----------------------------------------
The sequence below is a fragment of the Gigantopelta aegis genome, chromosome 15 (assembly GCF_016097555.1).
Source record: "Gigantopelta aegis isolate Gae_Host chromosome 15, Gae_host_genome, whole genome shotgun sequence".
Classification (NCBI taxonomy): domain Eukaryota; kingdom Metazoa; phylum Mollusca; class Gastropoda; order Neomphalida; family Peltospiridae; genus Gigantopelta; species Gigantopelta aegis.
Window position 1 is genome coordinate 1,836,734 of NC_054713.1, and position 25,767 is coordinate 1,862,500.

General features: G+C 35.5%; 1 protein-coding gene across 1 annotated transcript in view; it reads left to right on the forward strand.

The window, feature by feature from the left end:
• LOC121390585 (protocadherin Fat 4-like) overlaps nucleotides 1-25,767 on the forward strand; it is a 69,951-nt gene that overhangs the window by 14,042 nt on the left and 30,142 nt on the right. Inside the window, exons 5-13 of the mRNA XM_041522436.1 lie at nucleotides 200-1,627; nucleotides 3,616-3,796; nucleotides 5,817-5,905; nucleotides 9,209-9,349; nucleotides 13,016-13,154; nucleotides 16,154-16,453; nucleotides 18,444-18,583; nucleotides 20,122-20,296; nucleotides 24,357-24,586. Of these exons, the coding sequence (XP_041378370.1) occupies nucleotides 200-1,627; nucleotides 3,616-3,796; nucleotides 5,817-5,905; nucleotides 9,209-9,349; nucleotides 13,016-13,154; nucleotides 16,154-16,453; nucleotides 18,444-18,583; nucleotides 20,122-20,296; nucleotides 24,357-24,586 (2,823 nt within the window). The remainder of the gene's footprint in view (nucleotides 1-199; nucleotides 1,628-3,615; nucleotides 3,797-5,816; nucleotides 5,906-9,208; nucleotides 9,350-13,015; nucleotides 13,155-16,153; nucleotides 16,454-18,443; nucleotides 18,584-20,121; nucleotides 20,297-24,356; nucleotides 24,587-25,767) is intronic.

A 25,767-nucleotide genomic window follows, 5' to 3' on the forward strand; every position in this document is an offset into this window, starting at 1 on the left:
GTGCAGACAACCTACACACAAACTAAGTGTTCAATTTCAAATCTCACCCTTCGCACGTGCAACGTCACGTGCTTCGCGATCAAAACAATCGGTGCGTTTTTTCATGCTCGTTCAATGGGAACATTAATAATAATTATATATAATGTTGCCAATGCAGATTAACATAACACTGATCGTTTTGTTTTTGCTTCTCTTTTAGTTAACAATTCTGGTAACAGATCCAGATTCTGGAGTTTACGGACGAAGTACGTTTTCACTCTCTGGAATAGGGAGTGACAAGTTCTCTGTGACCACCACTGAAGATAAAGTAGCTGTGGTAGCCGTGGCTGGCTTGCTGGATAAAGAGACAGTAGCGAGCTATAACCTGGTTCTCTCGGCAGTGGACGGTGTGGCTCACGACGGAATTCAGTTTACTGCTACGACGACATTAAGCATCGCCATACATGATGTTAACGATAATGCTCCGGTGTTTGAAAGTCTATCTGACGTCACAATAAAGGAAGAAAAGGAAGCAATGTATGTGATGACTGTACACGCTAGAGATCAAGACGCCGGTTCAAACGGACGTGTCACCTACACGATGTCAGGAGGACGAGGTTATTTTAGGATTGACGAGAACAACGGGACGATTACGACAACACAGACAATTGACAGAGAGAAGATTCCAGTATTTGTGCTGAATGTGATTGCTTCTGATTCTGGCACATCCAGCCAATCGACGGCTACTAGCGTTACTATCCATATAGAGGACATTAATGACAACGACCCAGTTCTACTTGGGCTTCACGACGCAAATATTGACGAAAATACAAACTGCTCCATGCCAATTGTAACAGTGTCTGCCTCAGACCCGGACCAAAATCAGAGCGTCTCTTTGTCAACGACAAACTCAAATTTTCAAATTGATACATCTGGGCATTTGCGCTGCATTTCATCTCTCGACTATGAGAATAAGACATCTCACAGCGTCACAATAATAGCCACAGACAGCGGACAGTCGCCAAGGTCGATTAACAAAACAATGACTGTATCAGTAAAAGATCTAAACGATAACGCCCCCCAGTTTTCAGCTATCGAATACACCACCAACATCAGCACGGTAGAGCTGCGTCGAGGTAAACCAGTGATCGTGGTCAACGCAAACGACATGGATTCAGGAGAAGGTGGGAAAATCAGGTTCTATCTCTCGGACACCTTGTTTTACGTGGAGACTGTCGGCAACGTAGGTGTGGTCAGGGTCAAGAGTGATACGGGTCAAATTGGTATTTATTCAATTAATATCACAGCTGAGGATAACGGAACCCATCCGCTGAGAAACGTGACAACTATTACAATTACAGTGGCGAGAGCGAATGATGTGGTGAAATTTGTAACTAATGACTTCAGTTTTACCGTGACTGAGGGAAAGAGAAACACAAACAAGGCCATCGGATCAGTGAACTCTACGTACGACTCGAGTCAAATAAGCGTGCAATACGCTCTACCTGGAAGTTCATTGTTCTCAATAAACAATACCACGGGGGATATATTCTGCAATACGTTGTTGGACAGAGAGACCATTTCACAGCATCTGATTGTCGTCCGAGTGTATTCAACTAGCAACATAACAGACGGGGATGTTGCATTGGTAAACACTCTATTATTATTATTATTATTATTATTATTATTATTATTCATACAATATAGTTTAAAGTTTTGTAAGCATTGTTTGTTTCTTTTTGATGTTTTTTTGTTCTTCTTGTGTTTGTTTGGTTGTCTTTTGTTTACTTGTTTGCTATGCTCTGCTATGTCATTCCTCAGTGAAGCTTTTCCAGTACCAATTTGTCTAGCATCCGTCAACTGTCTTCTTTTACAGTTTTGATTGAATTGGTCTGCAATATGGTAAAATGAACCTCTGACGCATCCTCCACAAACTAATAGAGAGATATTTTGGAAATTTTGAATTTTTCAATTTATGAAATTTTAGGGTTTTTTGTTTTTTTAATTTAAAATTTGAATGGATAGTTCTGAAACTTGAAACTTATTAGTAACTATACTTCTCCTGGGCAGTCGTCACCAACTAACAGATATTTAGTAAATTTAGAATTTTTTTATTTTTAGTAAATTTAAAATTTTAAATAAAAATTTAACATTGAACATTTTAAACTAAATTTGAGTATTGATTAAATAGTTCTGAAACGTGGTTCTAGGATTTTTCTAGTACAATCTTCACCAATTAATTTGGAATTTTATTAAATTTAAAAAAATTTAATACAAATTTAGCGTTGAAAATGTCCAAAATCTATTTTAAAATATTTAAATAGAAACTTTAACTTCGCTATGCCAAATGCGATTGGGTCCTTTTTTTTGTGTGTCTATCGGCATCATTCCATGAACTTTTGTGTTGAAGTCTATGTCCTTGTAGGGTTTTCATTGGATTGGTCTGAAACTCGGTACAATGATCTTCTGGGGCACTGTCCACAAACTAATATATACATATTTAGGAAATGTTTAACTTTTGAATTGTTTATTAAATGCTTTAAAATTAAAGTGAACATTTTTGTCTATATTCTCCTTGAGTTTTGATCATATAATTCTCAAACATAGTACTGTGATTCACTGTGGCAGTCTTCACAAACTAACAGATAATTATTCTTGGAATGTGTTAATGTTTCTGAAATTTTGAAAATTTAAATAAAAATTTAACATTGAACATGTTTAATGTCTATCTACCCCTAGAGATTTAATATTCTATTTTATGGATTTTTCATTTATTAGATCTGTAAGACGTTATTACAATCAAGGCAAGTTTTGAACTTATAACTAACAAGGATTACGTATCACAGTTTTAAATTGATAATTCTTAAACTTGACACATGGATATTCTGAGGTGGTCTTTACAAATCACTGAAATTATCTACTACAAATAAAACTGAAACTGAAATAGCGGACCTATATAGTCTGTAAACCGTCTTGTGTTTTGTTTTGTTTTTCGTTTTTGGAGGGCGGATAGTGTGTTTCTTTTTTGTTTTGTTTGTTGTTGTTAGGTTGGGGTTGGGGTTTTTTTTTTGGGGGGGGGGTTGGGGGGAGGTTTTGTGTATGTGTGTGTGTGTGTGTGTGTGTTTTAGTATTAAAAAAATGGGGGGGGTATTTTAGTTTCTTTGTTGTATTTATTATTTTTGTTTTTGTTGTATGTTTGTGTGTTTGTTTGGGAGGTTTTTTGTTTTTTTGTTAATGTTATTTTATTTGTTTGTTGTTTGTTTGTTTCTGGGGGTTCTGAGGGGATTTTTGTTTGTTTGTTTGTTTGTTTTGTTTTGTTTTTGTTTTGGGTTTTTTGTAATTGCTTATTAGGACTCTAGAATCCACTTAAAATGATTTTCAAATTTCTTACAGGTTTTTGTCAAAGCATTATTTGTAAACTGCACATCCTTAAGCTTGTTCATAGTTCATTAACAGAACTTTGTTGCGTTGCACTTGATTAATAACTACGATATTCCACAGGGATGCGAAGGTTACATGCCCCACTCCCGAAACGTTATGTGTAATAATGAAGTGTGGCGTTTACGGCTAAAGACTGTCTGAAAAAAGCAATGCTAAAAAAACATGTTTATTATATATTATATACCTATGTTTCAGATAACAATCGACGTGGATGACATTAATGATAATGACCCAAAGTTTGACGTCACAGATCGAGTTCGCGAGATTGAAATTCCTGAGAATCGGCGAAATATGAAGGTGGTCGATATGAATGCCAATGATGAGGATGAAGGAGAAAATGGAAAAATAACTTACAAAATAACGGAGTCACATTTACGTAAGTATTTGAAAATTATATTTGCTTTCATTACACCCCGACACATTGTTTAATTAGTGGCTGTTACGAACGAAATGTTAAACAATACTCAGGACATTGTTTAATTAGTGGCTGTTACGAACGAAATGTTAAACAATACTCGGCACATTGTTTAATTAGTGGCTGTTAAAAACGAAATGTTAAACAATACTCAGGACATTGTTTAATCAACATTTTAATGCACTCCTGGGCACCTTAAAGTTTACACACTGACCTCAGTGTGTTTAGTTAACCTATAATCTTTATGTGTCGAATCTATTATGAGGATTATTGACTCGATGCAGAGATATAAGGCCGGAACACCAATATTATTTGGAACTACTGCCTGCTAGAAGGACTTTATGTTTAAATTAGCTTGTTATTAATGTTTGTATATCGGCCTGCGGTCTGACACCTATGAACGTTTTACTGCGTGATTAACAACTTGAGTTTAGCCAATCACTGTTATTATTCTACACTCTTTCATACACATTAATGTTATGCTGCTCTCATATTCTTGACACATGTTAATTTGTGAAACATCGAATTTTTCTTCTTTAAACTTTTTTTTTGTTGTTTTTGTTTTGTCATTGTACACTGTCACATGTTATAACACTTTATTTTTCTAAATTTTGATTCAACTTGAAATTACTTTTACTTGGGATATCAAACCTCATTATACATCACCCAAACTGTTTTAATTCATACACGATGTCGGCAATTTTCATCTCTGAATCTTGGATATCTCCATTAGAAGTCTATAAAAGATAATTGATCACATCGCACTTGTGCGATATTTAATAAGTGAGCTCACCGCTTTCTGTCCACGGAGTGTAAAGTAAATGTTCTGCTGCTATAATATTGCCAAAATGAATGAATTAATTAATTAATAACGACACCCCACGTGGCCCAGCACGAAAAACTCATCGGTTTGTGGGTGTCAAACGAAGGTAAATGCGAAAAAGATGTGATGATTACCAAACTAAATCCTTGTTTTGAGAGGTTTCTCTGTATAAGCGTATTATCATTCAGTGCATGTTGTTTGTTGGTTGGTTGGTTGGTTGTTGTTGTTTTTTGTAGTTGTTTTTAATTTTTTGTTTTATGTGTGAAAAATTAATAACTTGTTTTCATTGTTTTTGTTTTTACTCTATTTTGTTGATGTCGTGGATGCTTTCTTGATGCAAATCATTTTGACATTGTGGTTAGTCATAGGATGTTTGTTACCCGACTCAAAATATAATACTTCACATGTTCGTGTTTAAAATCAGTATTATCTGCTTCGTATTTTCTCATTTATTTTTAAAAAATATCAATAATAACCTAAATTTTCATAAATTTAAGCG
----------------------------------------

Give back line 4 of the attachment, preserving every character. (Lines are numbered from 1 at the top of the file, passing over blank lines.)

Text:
Window position 1 is genome coordinate 1,836,734 of NC_054713.1, and position 25,767 is coordinate 1,862,500.